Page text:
Democrats have tried wooing Hispanic voters all year long, and thought they had a golden opportunity in April when Arizona passed a tough immigration-enforcement law.  Barack Obama leaped at the chance to hammer Republicans on immigration reform, spending more time in April and May talking about Arizona’s law than he did about the Gulf oil-spill crisis.  Handwringers in the GOP moaned that Arizona would make it more difficult to attract Hispanic voters whose inclination towards free market economics and pro-life sensibilities would make them a natural constituency for Republicans, or at the least a competitive one.

Surprise!

Hispanic voters’ support for Democratic candidates waned in August and September. As a result, Hispanics in September favored Democrats by a 13-point margin (51% to 38%), compared with 32-point margins in June and July. …

Hispanics present a different problem for the president’s party. While they voted strongly for Obama in 2008 and were supposed to be one of the building blocks of Democratic victory in 2010, Gallup’s recent polling suggests their support for Democratic congressional candidates is slipping. This is in line withHispanics’ dwindling approval of Obama as president, with the initial decline seen in May possibly linked to the Democrats’ failure to pass comprehensive immigration reform.

Well, that’s certainly one narrative, but not one that makes much sense.  Republicans mainly held firm in their support for Arizona’s new law, and for good reason; it’s been tremendously popular in almost every state.  Obama stopped talking about it during the summer after it became clear that he had lost his grip on the issue, and that people cared more about the economy than anything else.

That includes Hispanic voters.  Gallup assumes that immigration reform is the only issue that matters to Hispanics, but that’s not just ridiculous, it’s also more than a little condescending.  Hispanic voters, like everyone else, have to make a living and pay their bills.  While immigration reform might be more important to them as a bloc than it is to other voting blocs, it seems not to have crossed Gallup’s mind that immigration reform doesn’t impact them directly — since, as voters, they’re already here, most of them by birth.  As the economy soured over the summer, the benefit of the doubt given by these voters dissipated at the same time.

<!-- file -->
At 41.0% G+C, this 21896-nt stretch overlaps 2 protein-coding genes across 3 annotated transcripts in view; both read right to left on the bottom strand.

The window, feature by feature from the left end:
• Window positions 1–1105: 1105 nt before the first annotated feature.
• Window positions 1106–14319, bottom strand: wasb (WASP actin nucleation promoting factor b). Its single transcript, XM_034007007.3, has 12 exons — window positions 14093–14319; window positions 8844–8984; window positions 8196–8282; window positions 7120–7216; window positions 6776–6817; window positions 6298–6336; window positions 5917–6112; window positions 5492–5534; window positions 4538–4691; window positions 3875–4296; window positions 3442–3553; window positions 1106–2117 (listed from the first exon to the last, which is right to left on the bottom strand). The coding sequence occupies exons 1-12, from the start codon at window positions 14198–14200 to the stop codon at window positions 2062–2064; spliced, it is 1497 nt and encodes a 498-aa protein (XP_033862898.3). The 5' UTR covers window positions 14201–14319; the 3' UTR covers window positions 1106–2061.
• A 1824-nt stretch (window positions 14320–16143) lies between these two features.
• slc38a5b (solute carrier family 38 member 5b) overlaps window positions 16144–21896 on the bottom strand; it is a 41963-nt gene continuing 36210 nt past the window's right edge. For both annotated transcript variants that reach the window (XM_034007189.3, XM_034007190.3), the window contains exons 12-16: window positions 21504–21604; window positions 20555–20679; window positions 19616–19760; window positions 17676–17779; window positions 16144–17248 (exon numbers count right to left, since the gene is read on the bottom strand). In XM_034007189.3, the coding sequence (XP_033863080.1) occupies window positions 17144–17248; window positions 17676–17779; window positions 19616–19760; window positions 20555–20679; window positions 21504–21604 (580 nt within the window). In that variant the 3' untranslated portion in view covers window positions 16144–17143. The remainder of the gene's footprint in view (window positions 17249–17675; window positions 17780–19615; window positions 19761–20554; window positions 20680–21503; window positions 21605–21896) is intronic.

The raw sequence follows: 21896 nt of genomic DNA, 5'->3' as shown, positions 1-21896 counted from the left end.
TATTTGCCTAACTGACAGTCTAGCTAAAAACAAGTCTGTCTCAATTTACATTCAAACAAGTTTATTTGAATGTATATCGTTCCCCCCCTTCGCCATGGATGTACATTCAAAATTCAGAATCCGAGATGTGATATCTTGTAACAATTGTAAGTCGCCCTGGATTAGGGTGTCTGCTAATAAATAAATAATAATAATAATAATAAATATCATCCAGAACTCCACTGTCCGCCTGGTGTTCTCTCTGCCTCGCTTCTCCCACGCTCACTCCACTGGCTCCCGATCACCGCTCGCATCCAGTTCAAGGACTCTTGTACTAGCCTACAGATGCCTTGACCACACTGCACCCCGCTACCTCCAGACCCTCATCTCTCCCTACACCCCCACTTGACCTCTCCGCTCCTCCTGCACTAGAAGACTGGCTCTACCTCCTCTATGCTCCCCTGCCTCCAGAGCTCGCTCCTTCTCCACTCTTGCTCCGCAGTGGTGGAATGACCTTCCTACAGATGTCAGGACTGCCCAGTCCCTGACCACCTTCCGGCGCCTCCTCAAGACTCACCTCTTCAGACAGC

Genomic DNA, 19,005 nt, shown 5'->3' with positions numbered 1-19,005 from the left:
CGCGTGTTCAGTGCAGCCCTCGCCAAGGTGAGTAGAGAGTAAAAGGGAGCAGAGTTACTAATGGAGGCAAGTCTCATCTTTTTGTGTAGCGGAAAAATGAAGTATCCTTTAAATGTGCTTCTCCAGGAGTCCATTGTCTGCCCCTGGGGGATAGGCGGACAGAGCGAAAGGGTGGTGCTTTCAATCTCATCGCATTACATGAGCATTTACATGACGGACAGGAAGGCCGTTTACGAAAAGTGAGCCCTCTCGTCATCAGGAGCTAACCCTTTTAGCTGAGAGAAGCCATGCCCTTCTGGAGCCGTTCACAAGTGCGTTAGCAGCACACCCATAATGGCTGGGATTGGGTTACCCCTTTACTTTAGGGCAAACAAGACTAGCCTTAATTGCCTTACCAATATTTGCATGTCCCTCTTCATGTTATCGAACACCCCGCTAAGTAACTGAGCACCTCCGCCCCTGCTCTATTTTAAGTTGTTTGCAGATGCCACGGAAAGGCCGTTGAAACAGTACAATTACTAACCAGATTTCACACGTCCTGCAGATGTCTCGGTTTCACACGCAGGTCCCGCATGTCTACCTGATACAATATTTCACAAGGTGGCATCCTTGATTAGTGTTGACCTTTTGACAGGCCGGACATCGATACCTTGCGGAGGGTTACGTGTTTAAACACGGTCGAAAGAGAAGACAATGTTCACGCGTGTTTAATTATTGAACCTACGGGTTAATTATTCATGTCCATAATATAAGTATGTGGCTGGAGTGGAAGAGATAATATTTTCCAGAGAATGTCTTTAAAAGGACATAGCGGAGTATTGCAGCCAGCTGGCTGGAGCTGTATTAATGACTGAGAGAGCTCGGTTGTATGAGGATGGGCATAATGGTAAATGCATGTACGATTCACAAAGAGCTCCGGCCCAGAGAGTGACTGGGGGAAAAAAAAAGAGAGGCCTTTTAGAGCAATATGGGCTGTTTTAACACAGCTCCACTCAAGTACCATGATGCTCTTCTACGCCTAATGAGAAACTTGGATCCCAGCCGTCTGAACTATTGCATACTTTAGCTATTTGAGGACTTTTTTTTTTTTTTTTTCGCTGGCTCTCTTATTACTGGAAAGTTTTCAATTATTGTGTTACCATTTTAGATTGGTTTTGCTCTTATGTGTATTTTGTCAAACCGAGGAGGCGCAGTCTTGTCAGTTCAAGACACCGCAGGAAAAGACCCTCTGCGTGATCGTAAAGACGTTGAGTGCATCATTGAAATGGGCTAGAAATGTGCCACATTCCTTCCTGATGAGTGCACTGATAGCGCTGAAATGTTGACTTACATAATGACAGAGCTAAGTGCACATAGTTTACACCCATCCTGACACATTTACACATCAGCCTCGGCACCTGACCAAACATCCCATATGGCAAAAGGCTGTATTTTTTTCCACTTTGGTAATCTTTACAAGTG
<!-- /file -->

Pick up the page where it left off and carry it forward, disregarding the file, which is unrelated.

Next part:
Certainly Obama promised a renewed effort on immigration reform, but he promised it in the fall of last year as something he would address after ObamaCare.  That bill passed in March.  If the disillusionment seen in these numbers resulted from a lack of attention to immigration reform, the erosion would have taken place in April or May, especially since Obama and Congressional Democrats had a perfect opportunity to launch the effort.  And if they have moved away from Democrats on the basis of that failure, they certainly wouldn’t be moving towards Republicans, who want border and visa enforcement and a harder line on illegal immigrants.

The only explanation of the move towards the GOP is the economy and the Recovery Summer bust, which appears to have been the last straw with Hispanic voters.  They want competence and fiscal responsibility, just like most other American voters.